Evaluating the impact of air pollution on the incidence of out-of-hospital cardiac arrest in the Perth Metropolitan Region: 2000-2010

Research output: Contribution to journalArticleResearchpeer-review

23 Citations (Scopus)

Abstract

Background: Out-of-hospital cardiac arrest (OHCA) remains a major public health issue. Several studies have found that an increased level of ambient particulate matter (PM) smaller than 2.5 microns (PM2.5) is associated with an increased risk of OHCA. We investigated the relationship between air pollution levels and the incidence of OHCA in Perth, Western Australia. Methods: We linked St John Ambulance OHCA data of presumed cardiac aetiology with Perth air pollution data from seven monitors which recorded hourly levels of PM smaller than 2.5 and 10 microns (PM2.5/PM10), carbon monoxide (CO), sulfur dioxide (SO2), nitrogen dioxide (NO2) and ozone (O3). We used a case-crossover design to estimate the strength of association between ambient air pollution levels and risk of OHCA. Results: Between 2000 and 2010, there were 8551 OHCAs that met the inclusion criteria. Of these, 5624 (65.8 ) occurred in men. An IQR increase in the 24 and 48 h averages of PM2.5 was associated with 10.6 (OR 1.106, 95 CI 1.038 to 1.180) and 13.6 (OR 1.136, 95 CI 1.051 to 1.228) increases, respectively, in the risk of OHCA. CO showed a consistent association with increased risk of an OHCA. An IQR increase in the 4 h average concentration of CO was associated with a 2.2 (OR 1.022, 95 CI 1.002 to 1.042) increase in risk of an OHCA. When we restricted our analysis of CO to arrests occurring between 6:00 and 10:00, we found a 4.4 (95 CI 1.1 to 7.8 ) increase in risk of an OHCA. Conclusions: Elevated ambient PM2.5 and CO are associated with an increased risk of OHCA.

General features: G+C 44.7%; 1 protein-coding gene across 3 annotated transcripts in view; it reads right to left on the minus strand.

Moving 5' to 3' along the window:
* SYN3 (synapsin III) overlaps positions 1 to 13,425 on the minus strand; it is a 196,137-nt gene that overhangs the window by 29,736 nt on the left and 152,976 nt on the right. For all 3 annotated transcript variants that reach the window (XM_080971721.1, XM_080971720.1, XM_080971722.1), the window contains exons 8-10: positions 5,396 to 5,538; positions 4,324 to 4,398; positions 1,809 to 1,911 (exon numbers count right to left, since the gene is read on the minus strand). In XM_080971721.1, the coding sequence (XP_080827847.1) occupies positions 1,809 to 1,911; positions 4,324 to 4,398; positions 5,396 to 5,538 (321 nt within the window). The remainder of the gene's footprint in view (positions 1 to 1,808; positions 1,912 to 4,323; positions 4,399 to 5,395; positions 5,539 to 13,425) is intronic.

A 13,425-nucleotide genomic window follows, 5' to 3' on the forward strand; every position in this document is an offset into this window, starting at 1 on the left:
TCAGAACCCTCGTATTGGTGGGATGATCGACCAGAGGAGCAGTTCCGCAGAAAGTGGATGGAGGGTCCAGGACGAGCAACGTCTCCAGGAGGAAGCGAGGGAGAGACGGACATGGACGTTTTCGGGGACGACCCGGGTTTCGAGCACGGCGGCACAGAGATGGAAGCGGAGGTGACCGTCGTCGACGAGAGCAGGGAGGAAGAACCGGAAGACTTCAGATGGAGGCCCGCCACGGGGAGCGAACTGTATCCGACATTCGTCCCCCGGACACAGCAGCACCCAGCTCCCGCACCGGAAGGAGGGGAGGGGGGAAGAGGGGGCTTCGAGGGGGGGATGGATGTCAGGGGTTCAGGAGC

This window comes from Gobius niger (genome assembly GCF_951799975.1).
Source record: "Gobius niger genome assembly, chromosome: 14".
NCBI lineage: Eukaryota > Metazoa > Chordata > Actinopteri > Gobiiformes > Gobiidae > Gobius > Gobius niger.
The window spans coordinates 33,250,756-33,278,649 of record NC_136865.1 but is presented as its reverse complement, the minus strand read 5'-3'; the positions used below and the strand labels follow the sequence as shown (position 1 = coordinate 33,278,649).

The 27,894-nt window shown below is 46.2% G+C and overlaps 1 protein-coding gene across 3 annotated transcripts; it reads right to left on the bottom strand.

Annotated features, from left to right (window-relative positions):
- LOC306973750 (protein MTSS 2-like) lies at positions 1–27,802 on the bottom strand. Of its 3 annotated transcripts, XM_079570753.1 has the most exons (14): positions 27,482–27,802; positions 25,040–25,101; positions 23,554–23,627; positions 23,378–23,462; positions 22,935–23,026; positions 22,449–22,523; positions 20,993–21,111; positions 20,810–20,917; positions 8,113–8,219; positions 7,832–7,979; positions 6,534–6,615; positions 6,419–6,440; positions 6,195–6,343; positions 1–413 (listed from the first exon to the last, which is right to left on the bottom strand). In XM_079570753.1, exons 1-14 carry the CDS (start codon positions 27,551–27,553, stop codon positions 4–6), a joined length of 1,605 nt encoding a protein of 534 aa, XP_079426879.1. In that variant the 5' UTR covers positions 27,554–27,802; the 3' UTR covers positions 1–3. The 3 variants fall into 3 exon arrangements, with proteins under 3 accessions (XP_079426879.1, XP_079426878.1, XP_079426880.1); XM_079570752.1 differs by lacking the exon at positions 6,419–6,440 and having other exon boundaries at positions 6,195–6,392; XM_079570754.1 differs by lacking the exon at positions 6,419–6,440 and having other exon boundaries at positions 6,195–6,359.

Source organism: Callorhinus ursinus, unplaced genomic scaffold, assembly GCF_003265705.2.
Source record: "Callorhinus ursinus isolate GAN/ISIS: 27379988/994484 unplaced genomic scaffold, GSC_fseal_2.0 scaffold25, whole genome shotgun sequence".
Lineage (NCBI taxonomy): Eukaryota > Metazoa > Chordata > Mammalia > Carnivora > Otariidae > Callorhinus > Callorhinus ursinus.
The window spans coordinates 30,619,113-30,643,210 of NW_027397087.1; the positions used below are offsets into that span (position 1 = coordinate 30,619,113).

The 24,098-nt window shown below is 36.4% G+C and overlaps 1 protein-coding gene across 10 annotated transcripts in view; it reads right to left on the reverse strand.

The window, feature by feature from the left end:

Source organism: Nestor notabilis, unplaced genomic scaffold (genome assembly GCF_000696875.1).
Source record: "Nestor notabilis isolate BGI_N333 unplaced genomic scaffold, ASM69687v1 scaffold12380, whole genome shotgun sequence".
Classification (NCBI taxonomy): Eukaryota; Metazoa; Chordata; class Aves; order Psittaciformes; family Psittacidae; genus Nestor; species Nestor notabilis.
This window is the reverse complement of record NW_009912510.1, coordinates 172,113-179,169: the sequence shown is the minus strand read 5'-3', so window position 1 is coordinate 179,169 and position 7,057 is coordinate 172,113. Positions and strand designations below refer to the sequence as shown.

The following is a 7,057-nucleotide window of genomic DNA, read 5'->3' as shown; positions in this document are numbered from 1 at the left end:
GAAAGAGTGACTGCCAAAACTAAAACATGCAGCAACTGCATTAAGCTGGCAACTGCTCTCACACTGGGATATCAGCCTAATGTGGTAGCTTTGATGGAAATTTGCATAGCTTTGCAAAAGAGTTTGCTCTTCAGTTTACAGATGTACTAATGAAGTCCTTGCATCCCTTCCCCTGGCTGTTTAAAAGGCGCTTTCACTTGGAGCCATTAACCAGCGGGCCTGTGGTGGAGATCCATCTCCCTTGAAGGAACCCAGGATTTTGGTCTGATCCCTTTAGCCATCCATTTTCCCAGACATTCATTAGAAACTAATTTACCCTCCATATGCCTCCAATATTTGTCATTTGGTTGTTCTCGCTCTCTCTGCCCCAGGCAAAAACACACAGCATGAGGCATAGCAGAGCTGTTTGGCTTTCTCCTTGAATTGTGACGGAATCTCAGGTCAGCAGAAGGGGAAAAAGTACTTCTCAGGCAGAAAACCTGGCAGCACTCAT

Original languageEnglish
Pages (from-to)6 - 12
Number of pages7
JournalJournal of Epidemiology and Community Health
Volume68
Issue number1
DOIs
Publication statusPublished - 2014

Cite this

@article{cb6a39d3af4e4e8c9294c69d63dd0b73,
title = "Evaluating the impact of air pollution on the incidence of out-of-hospital cardiac arrest in the Perth Metropolitan Region: 2000-2010",